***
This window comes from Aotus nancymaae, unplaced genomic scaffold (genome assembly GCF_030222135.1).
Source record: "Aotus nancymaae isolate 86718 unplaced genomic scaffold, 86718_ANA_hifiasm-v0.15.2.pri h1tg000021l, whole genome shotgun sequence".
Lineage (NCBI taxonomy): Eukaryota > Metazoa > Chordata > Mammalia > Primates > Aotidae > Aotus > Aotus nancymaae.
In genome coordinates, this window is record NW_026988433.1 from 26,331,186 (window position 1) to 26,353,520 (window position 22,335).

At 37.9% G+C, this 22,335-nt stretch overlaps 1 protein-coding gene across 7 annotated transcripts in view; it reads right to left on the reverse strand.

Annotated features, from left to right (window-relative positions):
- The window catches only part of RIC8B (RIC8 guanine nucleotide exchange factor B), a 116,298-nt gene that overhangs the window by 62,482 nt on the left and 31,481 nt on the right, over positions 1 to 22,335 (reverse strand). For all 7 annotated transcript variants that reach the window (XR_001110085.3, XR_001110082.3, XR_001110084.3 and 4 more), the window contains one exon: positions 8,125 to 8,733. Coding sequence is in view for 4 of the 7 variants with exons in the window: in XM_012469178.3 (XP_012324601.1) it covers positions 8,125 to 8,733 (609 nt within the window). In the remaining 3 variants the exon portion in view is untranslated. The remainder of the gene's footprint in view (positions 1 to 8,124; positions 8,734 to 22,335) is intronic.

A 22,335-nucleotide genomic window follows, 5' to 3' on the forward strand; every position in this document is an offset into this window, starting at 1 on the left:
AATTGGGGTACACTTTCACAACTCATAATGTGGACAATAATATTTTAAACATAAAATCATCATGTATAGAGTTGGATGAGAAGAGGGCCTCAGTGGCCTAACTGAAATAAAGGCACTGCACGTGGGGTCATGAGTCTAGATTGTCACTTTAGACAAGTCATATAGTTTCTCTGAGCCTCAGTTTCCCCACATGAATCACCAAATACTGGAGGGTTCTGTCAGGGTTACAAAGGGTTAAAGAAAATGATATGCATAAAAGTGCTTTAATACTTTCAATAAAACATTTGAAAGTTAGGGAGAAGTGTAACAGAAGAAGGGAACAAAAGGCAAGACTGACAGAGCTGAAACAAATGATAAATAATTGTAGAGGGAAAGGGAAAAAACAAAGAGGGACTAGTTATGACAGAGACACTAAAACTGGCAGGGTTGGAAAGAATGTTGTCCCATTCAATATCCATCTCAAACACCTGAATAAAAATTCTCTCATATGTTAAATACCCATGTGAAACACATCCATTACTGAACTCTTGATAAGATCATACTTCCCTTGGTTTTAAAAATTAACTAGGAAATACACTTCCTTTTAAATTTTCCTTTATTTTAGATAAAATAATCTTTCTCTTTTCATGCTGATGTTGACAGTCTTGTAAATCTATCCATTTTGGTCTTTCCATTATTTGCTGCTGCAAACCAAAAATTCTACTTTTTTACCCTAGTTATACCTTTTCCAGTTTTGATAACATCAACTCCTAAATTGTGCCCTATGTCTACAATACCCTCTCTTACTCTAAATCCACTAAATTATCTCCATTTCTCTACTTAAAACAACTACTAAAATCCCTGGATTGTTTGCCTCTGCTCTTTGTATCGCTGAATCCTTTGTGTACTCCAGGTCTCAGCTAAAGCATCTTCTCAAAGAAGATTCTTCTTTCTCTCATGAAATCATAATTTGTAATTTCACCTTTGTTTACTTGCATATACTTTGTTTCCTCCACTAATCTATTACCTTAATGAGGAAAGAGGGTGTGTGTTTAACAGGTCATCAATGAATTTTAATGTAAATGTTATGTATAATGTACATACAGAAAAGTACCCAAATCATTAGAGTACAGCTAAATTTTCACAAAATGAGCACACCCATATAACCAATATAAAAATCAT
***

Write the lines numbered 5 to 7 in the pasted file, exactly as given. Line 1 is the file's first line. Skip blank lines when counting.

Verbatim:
At 37.9% G+C, this 22,335-nt stretch overlaps 1 protein-coding gene across 7 annotated transcripts in view; it reads right to left on the reverse strand.

Annotated features, from left to right (window-relative positions):
- The window catches only part of RIC8B (RIC8 guanine nucleotide exchange factor B), a 116,298-nt gene that overhangs the window by 62,482 nt on the left and 31,481 nt on the right, over positions 1 to 22,335 (reverse strand). For all 7 annotated transcript variants that reach the window (XR_001110085.3, XR_001110082.3, XR_001110084.3 and 4 more), the window contains one exon: positions 8,125 to 8,733. Coding sequence is in view for 4 of the 7 variants with exons in the window: in XM_012469178.3 (XP_012324601.1) it covers positions 8,125 to 8,733 (609 nt within the window). In the remaining 3 variants the exon portion in view is untranslated. The remainder of the gene's footprint in view (positions 1 to 8,124; positions 8,734 to 22,335) is intronic.